Life-saving drug for opioid overdose “as important as knowing about CPR”

Lindsey Simbeye, a resident of Steamboat Springs, an external relations strategist for the Colorado Consortium for the Prevention of Prescription Drug Abuse, trains on the use of the opioid overdose reversal drug, the nasal spray Narcan in Hayden last week.
Suzie Romig / Steamboat Pilot and Today

HAYDEN – In the past five years in Routt County, 20 people have died from drug overdoses of all types. State records show 12 of those deaths were due to an opioid overdose, in the form of prescriptions or heroin.

Overdose deaths in Colorado have more than quadrupled over the past two decades, from 351 in 2000 to 1,477 last year, according to the Colorado Drug Overdose Dashboard.

Yampa Valley agencies are working to combat, educate, and reduce the abuse and abuse of prescription and over-the-counter drugs, which remain a major public health problem.

About 20 representatives from Yampa Valley agencies gathered last week in Hayden for a training, where participants learned how to use life-saving drugs to reverse opioid overdoses, especially naloxone, better known by its name. Narcan brand name.

Community and family members concerned about the risk of a heroin overdose or pain relievers can obtain naloxone from local pharmacies without a prescription for an additional charge. The rescue medication is also available free of charge through the recovery support services of the nonprofit The Health Partnership in Routt and Moffat counties.

Colorado Good Samaritan Laws allow anyone to obtain and administer naloxone.

Naloxone used to reverse opioid-related overdoses is available without a prescription from pharmacies or for free through some local harm reduction agencies.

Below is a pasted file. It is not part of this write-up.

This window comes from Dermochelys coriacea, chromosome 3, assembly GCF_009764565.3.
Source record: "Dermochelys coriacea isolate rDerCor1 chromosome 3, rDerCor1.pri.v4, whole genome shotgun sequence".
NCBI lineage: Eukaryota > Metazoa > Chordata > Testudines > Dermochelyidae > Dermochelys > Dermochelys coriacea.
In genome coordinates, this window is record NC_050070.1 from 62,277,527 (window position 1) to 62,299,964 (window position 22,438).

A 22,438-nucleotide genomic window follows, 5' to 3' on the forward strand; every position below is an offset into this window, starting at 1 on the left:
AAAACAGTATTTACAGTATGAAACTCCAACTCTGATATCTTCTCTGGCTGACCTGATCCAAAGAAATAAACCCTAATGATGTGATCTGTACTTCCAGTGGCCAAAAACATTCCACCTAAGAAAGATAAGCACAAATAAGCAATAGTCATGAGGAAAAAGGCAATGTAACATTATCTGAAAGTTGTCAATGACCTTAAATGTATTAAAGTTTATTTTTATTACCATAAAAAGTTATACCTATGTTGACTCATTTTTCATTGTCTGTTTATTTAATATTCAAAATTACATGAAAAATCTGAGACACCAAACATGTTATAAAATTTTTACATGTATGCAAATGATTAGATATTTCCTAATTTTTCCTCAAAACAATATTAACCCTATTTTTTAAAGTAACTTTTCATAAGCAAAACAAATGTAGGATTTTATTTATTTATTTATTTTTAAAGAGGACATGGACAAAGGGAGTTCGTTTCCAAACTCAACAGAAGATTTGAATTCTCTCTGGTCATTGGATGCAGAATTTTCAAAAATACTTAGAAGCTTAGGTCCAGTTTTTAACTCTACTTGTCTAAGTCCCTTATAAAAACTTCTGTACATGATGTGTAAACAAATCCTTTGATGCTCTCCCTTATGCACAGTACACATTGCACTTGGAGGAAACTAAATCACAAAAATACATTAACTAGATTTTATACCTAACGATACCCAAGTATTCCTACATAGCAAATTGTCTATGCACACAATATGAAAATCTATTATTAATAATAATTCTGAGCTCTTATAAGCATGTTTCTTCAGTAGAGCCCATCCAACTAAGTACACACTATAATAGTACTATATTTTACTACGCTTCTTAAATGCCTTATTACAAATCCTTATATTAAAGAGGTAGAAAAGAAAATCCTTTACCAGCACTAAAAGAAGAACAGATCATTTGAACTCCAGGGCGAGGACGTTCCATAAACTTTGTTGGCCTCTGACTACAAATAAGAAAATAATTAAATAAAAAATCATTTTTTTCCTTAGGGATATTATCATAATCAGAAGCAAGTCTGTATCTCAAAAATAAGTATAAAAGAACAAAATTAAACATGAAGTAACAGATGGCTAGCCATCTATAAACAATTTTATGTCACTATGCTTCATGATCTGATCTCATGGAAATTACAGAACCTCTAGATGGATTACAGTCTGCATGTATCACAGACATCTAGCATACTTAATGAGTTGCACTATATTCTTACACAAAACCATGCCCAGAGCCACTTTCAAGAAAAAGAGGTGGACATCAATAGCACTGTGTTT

Suzie Romig / Steamboat Pilot and Today

Workshop trainer Lindsey Simbeye said reversal medication can be as important as learning CPR, and while it’s not 100% certain the situation is drug overdose, naloxone is not harmful.

“I’ve seen it operate in person and I’ve seen it save lives,” said Erik Plate, recovery team supervisor at The Health Partnership.

Opioids, or drugs derived from opium, can cause death by depressing the respiratory system. According to the United States Centers for Disease Control and Prevention, an opioid is a natural, synthetic, or semi-synthetic chemical that interacts with opioid receptors in nerve cells in the body and brain and reduces the intensity of pain signals.

Opioids include heroin, an illegal drug, as well as synthetic prescriptions, like fentanyl, and other pain relievers like oxycodone, hydrocodone, and codeine.

The CDC notes that prescription opioids are generally safe when taken for a short time and as directed by a doctor, but because they produce euphoria in addition to pain relief, they can be misused and have the potential for addiction.

Simbeye said people at very high risk of overdose include addicts recently released from prison, hospital or drug treatment center and may start taking the same level of opioids again after n ‘have no access to drugs.

The general population should be aware of the warning signs of an opioid overdose, according to Simbeye, which include a combination of precise pupils, shallow or slow breathing with a “death rattle,” generally cold and clammy skin. ashy or pale, lips and fingernails that turn. blue, unable to speak, loss of consciousness, limp body and slow heartbeat or low blood pressure.

Simbeye said she would like to see drug overdose medications located next to every defibrillation and fire extinguisher station in schools and buildings in Colorado. While the substances specifically consumed may change over the years, the addiction crisis and the human reasons for drug abuse will remain.

“The crisis is still there, the substance is only changing,” Plate explained.

Simbeye, who previously served as director of the local nonprofit Grand Futures Prevention Coalition, works regionally as an external relations strategist for the Colorado Consortium for Prescription Drug Abuse Prevention, which is supported by the medical campus of the University of Colorado at Anschutz.

Since many of the people attending the training have dealt with addiction issues in the past and are now working professionally in the area of ​​recovery, Simbeye encouraged people to continue to be educated and candid about addiction.

“The more you can share your story, the less people have to die,” she said.

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